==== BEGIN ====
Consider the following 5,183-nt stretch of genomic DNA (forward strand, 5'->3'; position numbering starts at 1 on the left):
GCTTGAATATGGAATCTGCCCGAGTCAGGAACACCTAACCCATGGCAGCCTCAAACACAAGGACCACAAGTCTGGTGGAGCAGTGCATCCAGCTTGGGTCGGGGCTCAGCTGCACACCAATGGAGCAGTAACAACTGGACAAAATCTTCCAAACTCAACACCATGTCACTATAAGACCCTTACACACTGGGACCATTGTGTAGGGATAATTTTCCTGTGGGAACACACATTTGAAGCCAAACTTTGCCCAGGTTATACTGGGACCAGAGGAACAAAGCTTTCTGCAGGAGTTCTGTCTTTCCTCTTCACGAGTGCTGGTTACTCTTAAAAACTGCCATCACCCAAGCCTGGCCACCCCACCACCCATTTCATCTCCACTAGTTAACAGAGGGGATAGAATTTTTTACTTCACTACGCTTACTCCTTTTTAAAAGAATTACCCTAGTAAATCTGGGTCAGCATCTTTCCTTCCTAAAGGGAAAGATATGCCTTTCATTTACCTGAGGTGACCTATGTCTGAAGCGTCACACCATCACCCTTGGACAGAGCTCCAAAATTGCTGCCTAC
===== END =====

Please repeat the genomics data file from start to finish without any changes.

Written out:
Consider the following 5,183-nt stretch of genomic DNA (forward strand, 5'->3'; position numbering starts at 1 on the left):
GCTTGAATATGGAATCTGCCCGAGTCAGGAACACCTAACCCATGGCAGCCTCAAACACAAGGACCACAAGTCTGGTGGAGCAGTGCATCCAGCTTGGGTCGGGGCTCAGCTGCACACCAATGGAGCAGTAACAACTGGACAAAATCTTCCAAACTCAACACCATGTCACTATAAGACCCTTACACACTGGGACCATTGTGTAGGGATAATTTTCCTGTGGGAACACACATTTGAAGCCAAACTTTGCCCAGGTTATACTGGGACCAGAGGAACAAAGCTTTCTGCAGGAGTTCTGTCTTTCCTCTTCACGAGTGCTGGTTACTCTTAAAAACTGCCATCACCCAAGCCTGGCCACCCCACCACCCATTTCATCTCCACTAGTTAACAGAGGGGATAGAATTTTTTACTTCACTACGCTTACTCCTTTTTAAAAGAATTACCCTAGTAAATCTGGGTCAGCATCTTTCCTTCCTAAAGGGAAAGATATGCCTTTCATTTACCTGAGGTGACCTATGTCTGAAGCGTCACACCATCACCCTTGGACAGAGCTCCAAAATTGCTGCCTAC